The near gridlock during the morning and evening commute caused by workers trying to travel the last mile to their job is becoming more and more serious. With only two access points from the Bayshore Freeway — at Shoreline Boulevard and Rengstorff Avenue — just getting into and out of the North Bayshore is nearly as bad as the entire ride home for many commuters.
The City Council recognized the problem last week when members agreed to shell out $325,000 to hire a consultant to examine the options for improving the level of service at the two main intersections with the freeway. That rating is now F, which essentially means the streets are at capacity. The consultant, William Hurrell of the firm CDM Smith, admits that, "It probably isn't realistic to think you will be able to pull them to C or D levels or even E. When they are at capacity, you essentially cannot move additional traffic. You have to look at alternative ways to move people in and out of the area."
It is clear that the time is ripe to think "outside the box," including two futuristic options already pitched to the city in 2009 by SkyTran and Advanced Transit Systems, which was working on a project that was to be installed at London's Heathrow Airport in 2010. Both systems are expensive, with a cost of up to $15 million a mile, but both have the capacity to move thousands of riders between downtown and the North Bayshore.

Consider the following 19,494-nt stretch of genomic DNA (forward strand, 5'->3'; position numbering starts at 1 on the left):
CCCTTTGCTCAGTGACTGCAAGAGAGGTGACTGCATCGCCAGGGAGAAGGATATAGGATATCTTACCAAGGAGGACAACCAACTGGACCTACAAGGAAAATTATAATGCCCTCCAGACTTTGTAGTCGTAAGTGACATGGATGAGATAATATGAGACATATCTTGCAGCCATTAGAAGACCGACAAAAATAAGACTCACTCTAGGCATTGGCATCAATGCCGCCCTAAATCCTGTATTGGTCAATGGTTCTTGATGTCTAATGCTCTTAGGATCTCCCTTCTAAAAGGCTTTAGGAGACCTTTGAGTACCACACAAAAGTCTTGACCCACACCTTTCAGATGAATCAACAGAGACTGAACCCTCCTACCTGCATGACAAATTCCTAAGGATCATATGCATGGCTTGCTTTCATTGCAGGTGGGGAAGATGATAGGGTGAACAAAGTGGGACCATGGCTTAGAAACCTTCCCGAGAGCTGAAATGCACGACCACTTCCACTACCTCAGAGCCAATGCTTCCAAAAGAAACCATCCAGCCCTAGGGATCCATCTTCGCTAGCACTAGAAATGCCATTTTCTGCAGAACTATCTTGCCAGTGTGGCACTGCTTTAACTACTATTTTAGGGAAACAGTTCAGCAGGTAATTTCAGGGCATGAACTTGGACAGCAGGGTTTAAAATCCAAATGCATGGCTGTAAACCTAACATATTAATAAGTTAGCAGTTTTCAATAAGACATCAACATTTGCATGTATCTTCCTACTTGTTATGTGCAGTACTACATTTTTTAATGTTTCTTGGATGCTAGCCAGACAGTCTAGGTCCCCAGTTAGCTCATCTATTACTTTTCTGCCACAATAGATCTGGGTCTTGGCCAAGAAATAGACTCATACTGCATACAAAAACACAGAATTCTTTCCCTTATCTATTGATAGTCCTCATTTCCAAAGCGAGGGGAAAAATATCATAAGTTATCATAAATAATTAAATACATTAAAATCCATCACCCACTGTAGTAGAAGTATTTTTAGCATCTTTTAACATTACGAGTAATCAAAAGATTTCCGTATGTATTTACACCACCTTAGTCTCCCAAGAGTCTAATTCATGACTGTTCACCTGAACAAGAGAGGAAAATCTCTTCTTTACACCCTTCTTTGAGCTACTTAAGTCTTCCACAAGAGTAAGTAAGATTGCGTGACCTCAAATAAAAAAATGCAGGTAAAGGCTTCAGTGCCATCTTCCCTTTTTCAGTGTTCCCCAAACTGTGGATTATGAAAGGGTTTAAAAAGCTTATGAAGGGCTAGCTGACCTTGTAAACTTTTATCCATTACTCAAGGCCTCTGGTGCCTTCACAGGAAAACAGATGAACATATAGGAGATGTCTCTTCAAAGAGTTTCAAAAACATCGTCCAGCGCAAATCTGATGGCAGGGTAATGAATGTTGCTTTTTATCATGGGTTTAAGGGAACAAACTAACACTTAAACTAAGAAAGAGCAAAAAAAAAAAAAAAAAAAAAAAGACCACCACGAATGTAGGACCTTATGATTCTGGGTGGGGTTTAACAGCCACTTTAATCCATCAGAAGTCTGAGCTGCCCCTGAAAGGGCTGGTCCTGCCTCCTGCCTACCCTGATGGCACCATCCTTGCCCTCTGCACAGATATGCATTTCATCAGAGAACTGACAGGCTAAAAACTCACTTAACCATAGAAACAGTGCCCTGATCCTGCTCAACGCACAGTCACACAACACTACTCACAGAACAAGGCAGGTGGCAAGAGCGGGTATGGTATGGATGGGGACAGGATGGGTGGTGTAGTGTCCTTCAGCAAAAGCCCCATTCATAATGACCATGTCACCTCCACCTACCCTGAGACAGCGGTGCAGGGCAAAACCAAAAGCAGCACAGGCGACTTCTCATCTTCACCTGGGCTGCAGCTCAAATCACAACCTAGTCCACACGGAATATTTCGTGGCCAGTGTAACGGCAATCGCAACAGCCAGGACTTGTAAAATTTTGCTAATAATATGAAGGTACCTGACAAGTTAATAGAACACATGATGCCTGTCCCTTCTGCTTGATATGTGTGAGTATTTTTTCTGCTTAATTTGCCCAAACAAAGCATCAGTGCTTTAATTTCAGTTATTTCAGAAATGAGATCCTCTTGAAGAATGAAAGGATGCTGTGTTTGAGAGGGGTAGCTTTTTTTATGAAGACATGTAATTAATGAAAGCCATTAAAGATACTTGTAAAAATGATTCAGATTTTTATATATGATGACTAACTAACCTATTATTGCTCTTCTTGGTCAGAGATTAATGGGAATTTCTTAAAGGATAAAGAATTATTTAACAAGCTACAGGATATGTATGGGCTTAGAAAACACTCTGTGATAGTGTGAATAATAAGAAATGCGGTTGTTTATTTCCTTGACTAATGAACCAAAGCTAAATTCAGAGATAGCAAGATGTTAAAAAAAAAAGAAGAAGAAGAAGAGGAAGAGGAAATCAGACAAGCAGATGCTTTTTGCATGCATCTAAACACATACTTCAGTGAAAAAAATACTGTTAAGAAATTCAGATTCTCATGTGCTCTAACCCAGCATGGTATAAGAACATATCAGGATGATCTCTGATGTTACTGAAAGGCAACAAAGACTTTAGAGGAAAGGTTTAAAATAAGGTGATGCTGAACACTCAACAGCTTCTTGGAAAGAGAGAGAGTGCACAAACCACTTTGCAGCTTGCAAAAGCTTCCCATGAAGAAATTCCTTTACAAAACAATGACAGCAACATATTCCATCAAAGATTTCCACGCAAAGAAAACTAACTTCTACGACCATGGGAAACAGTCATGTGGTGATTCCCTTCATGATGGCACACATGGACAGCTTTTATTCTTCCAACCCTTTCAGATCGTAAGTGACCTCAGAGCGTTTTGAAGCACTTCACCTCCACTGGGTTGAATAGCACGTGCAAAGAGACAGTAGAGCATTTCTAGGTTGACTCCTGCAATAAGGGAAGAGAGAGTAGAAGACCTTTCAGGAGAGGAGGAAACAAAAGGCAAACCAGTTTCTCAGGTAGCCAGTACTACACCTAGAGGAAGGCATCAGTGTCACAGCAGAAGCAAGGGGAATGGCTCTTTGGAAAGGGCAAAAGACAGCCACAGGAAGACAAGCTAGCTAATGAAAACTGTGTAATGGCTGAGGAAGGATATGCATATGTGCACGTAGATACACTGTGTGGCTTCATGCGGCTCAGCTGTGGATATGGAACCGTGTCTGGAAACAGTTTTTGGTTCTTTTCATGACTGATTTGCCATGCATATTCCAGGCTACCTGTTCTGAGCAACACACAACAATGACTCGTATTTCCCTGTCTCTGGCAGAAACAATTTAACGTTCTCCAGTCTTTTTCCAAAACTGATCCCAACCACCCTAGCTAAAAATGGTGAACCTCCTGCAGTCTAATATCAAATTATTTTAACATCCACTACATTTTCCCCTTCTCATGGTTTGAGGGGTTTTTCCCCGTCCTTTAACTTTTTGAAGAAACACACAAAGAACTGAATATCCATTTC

Unimodal developed the Sky Tran system and had a demonstration unit at NASA Ames, where it hopes to build a network of its 1,200-pound electric vehicles using overhead rails. The cars would float on the overhead rails using magnetic levitation or "maglev" technology instead of wheels, and get the equivalent of 500 miles per gallon. The developers say one Sky Tran line can support as much traffic as a three-lane freeway and that power could come from rail-mounted solar panels or wind turbines.
The 2009 proposal made by Advanced Transit Systems included a route starting at the downtown transit station, heading down Stierlin Road and over the Shoreline Boulevard/Highway 101 overpass, and end at the front door of the Googleplex, a five-minute trip. The battery-powered ATS trains are computer controlled and ride on dedicated cement pathways.
Either system would be costly, but unless something new comes along, it is likely that the city will have to consider such a system and then figure out how to pay for it. Certainly it is in the interest of Google and other North Bayshore companies to participate in funding such a system. And it is possible that the city could dedicate some of the unspent Shoreline Community funds to such a project, although more work must be done, first by the consultant and then by city officials, who should take the lead on such a large project.
With Google already committed to developing a large complex at Moffett Field, possibly including residential units, it will be even more important for the city to include such rapid transit solutions in its plans. Without such an investment, the long backups to get into and out of the North Bayshore will only get worse.